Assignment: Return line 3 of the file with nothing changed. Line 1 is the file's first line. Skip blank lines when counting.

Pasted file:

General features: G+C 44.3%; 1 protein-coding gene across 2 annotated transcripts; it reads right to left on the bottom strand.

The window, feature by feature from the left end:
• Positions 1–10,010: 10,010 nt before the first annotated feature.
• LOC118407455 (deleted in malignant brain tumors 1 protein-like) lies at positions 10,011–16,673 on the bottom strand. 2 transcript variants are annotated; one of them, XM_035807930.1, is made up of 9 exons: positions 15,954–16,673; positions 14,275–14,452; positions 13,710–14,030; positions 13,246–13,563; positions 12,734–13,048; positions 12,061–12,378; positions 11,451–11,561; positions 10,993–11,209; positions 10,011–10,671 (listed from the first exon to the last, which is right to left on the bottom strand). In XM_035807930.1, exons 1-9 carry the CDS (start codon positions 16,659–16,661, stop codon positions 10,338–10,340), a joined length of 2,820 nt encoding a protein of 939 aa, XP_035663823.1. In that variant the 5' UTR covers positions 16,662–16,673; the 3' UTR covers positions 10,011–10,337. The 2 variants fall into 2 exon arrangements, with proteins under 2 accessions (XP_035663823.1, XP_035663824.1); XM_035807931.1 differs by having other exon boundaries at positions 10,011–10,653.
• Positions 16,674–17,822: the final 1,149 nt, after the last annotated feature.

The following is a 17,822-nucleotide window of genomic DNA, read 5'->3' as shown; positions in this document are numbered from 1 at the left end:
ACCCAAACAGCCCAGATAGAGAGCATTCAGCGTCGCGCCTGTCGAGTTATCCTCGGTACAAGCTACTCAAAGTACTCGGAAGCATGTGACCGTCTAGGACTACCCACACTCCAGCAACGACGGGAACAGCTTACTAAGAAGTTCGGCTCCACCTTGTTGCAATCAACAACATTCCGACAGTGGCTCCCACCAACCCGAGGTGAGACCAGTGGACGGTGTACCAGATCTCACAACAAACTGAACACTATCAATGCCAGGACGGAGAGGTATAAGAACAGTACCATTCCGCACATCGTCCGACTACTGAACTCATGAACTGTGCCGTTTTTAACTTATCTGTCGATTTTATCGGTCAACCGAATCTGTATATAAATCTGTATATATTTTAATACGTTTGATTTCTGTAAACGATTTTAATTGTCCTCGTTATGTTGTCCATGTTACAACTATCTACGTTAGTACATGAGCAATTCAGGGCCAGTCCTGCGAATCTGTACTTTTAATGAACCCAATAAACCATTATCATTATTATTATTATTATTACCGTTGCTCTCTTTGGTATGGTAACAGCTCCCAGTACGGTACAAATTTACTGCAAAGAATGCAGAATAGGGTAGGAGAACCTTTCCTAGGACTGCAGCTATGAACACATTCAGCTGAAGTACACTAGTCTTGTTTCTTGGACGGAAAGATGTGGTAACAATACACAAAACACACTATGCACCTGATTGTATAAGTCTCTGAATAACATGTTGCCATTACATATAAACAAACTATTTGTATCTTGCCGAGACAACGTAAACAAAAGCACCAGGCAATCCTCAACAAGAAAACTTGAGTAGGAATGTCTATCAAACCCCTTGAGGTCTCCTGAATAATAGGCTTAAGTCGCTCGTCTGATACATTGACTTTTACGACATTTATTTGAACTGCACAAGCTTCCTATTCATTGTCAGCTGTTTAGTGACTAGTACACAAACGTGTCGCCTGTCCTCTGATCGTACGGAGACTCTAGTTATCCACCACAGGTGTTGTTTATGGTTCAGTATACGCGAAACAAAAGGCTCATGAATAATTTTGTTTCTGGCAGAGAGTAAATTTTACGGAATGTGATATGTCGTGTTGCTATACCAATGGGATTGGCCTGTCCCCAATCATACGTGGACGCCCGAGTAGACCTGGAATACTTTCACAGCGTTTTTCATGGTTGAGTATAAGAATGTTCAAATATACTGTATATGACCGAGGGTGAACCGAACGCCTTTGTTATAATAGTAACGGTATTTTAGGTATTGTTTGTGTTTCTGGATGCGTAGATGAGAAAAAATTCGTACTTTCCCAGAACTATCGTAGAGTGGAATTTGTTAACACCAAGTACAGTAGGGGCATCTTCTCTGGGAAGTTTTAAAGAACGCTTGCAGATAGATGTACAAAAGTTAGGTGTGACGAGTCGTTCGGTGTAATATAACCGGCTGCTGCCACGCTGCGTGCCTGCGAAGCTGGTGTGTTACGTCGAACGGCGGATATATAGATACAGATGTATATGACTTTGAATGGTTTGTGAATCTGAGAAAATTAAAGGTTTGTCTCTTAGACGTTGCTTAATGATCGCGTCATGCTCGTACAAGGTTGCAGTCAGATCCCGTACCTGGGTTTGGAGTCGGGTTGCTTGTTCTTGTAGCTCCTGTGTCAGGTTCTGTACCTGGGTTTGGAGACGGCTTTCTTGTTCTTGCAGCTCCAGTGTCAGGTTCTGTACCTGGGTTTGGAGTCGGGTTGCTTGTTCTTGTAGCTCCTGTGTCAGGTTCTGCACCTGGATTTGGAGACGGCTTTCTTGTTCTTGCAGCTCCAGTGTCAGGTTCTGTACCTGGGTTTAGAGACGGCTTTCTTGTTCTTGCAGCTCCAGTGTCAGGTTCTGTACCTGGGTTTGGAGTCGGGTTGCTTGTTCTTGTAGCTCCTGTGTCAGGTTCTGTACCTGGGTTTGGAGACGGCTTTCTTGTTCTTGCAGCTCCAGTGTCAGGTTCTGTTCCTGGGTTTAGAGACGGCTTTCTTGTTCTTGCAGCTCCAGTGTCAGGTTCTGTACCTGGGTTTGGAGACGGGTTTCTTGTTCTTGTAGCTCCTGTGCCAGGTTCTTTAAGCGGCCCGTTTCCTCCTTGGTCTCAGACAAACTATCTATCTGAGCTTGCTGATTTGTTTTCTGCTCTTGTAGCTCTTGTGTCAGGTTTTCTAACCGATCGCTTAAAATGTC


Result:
• Positions 1–10,010: 10,010 nt before the first annotated feature.